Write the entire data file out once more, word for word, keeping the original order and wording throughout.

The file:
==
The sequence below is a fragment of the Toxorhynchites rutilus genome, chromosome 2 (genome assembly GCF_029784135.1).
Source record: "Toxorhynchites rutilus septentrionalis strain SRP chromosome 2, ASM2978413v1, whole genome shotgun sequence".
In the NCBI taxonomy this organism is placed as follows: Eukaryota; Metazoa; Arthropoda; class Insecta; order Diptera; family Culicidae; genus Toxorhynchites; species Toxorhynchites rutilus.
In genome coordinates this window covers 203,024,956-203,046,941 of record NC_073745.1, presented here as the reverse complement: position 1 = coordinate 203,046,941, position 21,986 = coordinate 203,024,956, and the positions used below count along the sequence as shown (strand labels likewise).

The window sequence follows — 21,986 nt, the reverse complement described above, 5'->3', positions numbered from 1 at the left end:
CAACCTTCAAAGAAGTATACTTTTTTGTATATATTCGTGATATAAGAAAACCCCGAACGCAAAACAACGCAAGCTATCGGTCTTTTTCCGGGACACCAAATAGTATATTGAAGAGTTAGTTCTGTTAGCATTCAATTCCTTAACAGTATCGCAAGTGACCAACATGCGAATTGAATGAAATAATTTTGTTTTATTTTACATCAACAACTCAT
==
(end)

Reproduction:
The sequence below is a fragment of the Toxorhynchites rutilus genome, chromosome 2 (genome assembly GCF_029784135.1).
Source record: "Toxorhynchites rutilus septentrionalis strain SRP chromosome 2, ASM2978413v1, whole genome shotgun sequence".
In the NCBI taxonomy this organism is placed as follows: Eukaryota; Metazoa; Arthropoda; class Insecta; order Diptera; family Culicidae; genus Toxorhynchites; species Toxorhynchites rutilus.
In genome coordinates this window covers 203,024,956-203,046,941 of record NC_073745.1, presented here as the reverse complement: position 1 = coordinate 203,046,941, position 21,986 = coordinate 203,024,956, and the positions used below count along the sequence as shown (strand labels likewise).

The window sequence follows — 21,986 nt, the reverse complement described above, 5'->3', positions numbered from 1 at the left end:
CAACCTTCAAAGAAGTATACTTTTTTGTATATATTCGTGATATAAGAAAACCCCGAACGCAAAACAACGCAAGCTATCGGTCTTTTTCCGGGACACCAAATAGTATATTGAAGAGTTAGTTCTGTTAGCATTCAATTCCTTAACAGTATCGCAAGTGACCAACATGCGAATTGAATGAAATAATTTTGTTTTATTTTACATCAACAACTCAT